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Top 10 Myths About The American Flag

June 14, 2016

Each year, Flag Day is celebrated on June 14. This day was chosen because the American flag was first adopted June 14, 1777. June 14 is also the anniversary of the U.S. Army's creation. In the almost 240 years since the flag was adopted, a lot of myths have risen out of its history. There are also quite a few misconceptions about the Flag Code, which explains how to properly fly and care for the flag until it's retired. Here are 10 popular myths you may have been told about the American Flag.

  • Myth 1: The 50-star flag was designed by government officials. The iconic 50-star may seem like it was put together by a government committee after Alaska and Hawaii both became states in 1959. However, it was actually designed by high schooler Robert G. Heft as part of a school project. His teacher thought it lacked originality and only gave him a B-minus. Luckily, the teacher reconsidered after the design was accepted by the U.S. Congress.
  • Myth 2: You can only fly a current flag that shows all 50 stars. According to the U.S. Army Institute of Heraldry and the Flag Code, old versions of the flag never become obsolete. As long as a flag is still in good condition, it can be flown regardless of the number or arrangement of its stars.
  • Myth 3: Local government officials can decide when the flag is flown at half-staff. Although mayors and other local government officials often do make the call to fly the flag at half-staff, they're not supposed to. Only the President or a state's Governor actually has the authority to order the flag to be half-staffed.  
  • Myth 4: The flag must be destroyed after it touches the ground. The flag is never supposed to touch the ground, but it's a common misconception that you have to destroy any flag that accidentally touches the ground. As long as the flag is still in good condition, it's more respectful to continue flying it than destroy it for touching the ground.
  • Myth 5: Flags can't be washed or dry cleaned when they're dirty. In order to look their best, flags should always be clean. Rather than destroying a dirty flag, the Flag Code actually encourages careful washing or dry cleaning.
  • Myth 6: The flag code no longer requires flags flown at night to be properly lit. At some point, a rumor began that it was okay to fly the flag all day and all night without it being lit or taken down in bad weather. That couldn't be further from the truth! The American flag should always be properly lit if it's flown overnight, and it shouldn't be flown in severe weather unless it's specifically made to hold up in all weather conditions.
  • Myth 7: It's illegal to burn the flag. It may seem extreme, but burning the American flag is protected under the First Amendment as a form of free speech. This wasn't always the case. A Supreme Court ruling in 1989 reversed an earlier law against desecrating the flag. The fact that it's technically legal to burn the flag doesn't make it okay in most Americans' eyes.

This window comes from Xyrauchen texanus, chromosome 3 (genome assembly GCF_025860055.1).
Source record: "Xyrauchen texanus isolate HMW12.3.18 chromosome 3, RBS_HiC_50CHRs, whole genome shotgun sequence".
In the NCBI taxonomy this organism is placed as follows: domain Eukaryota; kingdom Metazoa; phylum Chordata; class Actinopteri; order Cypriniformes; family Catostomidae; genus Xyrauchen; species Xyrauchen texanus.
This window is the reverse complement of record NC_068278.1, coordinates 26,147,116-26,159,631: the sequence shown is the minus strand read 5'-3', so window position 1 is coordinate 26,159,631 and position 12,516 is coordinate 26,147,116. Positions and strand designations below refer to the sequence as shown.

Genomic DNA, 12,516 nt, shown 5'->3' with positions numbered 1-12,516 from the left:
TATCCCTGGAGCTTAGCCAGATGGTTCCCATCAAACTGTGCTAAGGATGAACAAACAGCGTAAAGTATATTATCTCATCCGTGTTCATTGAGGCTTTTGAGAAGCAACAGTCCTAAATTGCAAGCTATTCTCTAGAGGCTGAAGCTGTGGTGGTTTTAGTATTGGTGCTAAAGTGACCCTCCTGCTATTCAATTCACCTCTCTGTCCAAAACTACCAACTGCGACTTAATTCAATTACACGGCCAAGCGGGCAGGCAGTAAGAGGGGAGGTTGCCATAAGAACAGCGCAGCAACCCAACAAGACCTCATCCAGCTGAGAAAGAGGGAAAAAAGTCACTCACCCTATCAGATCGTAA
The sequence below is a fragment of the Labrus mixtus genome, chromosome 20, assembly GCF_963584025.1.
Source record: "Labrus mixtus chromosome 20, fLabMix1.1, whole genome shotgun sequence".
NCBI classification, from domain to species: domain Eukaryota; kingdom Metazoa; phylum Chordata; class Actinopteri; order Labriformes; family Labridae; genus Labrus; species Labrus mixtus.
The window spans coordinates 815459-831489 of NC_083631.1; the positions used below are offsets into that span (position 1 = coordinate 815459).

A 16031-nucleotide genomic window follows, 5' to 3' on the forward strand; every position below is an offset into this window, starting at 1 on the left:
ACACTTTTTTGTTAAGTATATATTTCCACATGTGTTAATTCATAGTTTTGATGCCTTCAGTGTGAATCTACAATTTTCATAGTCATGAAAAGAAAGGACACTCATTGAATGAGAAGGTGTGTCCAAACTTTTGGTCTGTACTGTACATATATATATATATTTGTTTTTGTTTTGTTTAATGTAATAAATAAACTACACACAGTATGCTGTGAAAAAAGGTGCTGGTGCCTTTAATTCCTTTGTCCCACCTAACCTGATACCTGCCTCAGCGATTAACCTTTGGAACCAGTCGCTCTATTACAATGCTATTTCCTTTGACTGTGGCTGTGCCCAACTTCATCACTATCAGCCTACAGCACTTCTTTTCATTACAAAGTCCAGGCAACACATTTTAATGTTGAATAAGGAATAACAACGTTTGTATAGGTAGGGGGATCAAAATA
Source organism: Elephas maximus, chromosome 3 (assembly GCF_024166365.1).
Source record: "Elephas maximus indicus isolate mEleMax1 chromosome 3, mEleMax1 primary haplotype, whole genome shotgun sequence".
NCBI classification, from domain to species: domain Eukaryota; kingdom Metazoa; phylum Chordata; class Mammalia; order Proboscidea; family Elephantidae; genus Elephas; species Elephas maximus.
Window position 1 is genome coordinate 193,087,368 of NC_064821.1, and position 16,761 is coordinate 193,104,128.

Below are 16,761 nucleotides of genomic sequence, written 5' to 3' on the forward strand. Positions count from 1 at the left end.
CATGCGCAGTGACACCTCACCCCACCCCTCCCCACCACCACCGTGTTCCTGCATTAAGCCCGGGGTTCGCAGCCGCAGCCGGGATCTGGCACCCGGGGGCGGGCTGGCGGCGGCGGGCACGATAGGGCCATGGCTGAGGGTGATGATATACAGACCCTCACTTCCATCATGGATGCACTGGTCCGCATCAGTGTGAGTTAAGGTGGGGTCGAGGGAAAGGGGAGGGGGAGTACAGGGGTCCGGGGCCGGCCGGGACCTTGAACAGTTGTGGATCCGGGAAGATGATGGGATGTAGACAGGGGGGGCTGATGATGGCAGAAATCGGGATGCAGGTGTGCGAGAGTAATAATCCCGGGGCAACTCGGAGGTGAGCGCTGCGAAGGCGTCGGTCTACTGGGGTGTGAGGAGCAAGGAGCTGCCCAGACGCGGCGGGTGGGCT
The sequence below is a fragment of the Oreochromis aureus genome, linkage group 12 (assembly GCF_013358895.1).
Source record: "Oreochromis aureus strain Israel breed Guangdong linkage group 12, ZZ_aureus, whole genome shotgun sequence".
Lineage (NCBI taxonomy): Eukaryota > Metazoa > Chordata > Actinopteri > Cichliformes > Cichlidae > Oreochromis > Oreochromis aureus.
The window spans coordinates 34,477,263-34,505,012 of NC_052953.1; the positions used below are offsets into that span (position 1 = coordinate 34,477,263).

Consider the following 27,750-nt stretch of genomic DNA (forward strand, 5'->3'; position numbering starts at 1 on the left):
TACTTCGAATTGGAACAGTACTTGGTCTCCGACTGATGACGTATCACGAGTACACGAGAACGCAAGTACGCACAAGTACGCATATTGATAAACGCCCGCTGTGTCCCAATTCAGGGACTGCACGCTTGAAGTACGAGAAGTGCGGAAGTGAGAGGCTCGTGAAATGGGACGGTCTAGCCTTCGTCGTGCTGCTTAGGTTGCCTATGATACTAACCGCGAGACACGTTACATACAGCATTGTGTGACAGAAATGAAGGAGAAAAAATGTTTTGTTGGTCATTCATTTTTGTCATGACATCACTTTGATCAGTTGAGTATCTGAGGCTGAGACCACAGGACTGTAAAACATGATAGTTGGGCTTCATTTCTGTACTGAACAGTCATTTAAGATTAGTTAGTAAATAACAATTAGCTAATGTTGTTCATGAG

• Myth 8: You can be punished for not following the Flag Code. There are a lot of ways to "break" the Flag Code, oftentimes without meaning to. However, the Flag Code is only a set of guidelines and there is no "flag police" to enforce it. Still, it's respectful to stick to the code as much as possible.
  • Myth 9: Betsy Ross is solely responsible for making the first American flag. You were probably taught in grade school that Betsy Ross designed and sewed the first American flag that made its debut in 1777. In fact, there are no letters, diary entries, newspaper stories, bills of sale or evidence of any kind that Ross even had a hand in making the first flag. The story didn't even take on until 100 years later, when a relative of Ross told the Historical Society of Pennsylvania that George Washington sought out Ross to design the flag.
  • Myth 10: It's patriotic to wear the flag. The Flag Code is adamant that the flag should never be used for advertising purposes, nor should it appear on a costume, clothing, decoration, or temporary items such as napkins. The flag itself should also never be worn as apparel. However, that doesn't stop companies from using the flag as a design whenever they want.

Celebrate Flag Day By Giving Back To The Community

Flag Day is a great time to learn more about American history and how to fly the flag, but there aren't many traditions beyond that. This Flag Day, start your own tradition by making a difference in the community! A great way to make a positive impact is by donating your car to help local kids.

Wheels For Wishes is here to help you do just that. We make it easy to donate online or over the phone at 1-855-278-9474. Your donation supports children's charities in your community. On top of that, you also receive free towing and a great tax deduction. Start a new tradition for June 14 and donate your car today!

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